Defendant’s car was seized with probable cause for involvement in a series of bank robberies, and it could have been searched without a warrant under the automobile exception. The police got a search warrant instead and took eight days to search it. This delay was not unreasonable considering the police were investigating a series of bank robberies. United States v. Pleasant, 2017 U.S. Dist. LEXIS 181393 (E.D. Pa. Nov. 1, 2017):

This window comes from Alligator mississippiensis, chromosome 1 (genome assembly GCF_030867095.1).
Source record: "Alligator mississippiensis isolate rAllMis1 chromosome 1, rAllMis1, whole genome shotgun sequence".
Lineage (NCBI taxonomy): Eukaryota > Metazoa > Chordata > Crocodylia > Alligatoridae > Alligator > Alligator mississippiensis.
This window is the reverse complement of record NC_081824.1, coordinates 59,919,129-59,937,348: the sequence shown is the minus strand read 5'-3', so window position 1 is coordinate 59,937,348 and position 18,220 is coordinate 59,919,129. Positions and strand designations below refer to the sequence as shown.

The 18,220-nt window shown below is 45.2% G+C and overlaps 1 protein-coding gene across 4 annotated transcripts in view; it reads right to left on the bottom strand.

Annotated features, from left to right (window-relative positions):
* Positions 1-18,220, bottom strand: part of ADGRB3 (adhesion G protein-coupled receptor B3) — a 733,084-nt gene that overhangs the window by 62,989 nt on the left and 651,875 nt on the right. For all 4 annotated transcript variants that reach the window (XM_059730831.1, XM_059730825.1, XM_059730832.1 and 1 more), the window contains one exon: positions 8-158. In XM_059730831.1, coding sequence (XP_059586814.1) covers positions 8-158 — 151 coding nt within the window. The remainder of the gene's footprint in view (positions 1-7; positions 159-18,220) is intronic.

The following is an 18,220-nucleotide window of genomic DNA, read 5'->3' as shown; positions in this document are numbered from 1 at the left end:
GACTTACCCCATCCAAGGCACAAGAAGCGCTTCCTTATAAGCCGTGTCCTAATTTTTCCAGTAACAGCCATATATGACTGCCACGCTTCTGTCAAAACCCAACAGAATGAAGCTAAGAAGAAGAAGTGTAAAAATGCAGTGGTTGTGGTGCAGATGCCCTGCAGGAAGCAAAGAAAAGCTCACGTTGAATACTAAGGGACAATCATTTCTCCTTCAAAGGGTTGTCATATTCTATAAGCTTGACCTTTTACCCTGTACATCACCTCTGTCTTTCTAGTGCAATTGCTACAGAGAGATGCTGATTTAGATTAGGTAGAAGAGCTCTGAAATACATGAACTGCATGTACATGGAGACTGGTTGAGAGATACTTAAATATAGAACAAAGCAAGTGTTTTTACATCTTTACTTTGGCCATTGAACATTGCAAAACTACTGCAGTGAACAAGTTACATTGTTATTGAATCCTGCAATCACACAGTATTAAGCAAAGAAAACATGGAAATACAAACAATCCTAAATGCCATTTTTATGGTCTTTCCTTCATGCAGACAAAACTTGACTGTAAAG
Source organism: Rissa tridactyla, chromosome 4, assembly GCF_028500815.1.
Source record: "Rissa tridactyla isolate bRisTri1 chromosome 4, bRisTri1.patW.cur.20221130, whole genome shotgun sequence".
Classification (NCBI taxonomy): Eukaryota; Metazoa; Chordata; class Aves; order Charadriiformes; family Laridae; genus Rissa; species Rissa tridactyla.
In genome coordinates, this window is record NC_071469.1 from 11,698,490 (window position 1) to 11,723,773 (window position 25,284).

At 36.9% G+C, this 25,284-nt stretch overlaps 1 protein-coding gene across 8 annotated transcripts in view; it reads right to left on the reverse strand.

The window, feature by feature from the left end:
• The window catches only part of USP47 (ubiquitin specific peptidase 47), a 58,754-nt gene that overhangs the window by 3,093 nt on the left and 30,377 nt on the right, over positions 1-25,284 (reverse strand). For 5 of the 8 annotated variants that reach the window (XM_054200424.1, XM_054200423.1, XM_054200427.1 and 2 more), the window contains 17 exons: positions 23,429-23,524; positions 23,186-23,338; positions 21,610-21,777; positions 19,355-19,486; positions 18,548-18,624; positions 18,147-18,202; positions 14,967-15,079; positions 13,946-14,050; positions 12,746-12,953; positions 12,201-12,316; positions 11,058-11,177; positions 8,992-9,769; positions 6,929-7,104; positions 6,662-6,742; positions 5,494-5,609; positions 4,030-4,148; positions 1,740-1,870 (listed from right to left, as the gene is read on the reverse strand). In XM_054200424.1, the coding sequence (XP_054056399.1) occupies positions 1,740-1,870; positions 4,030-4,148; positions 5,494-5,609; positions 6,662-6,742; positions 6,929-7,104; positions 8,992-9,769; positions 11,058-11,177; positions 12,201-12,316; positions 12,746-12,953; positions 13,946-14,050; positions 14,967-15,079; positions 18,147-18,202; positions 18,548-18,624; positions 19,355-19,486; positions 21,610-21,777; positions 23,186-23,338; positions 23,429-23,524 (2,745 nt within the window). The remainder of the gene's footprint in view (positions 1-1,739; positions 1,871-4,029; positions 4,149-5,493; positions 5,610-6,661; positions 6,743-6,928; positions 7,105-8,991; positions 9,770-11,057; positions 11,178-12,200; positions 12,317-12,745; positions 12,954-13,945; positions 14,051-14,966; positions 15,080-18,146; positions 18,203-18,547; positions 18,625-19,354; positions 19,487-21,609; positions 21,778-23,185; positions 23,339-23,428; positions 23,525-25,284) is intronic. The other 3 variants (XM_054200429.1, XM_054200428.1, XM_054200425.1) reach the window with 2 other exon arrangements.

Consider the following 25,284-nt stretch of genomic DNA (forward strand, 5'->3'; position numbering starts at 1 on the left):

In that regard, authorities here were investigating an ongoing series of bank robberies, supporting an inference that the defendant would likely still possess the handgun displayed at the various banks or other instrumentalities it used to carry out the crimes. Once again, the record shows that such an inference is supportable, because the FBI did in fact recover the firearm, bags, and masks that appear to have been used by the robbers. Finally, it bears emphasis that ultimately the search was conducted pursuant to a warrant that was based upon a detailed affidavit of probable cause. The agents performing the search were entitled to rely on the presumed validity of the warrant. United States v. Williams, 3 F.3d 69 (3d Cir. 1993). For these reasons, the Motion to Suppress Physical Evidence will be denied.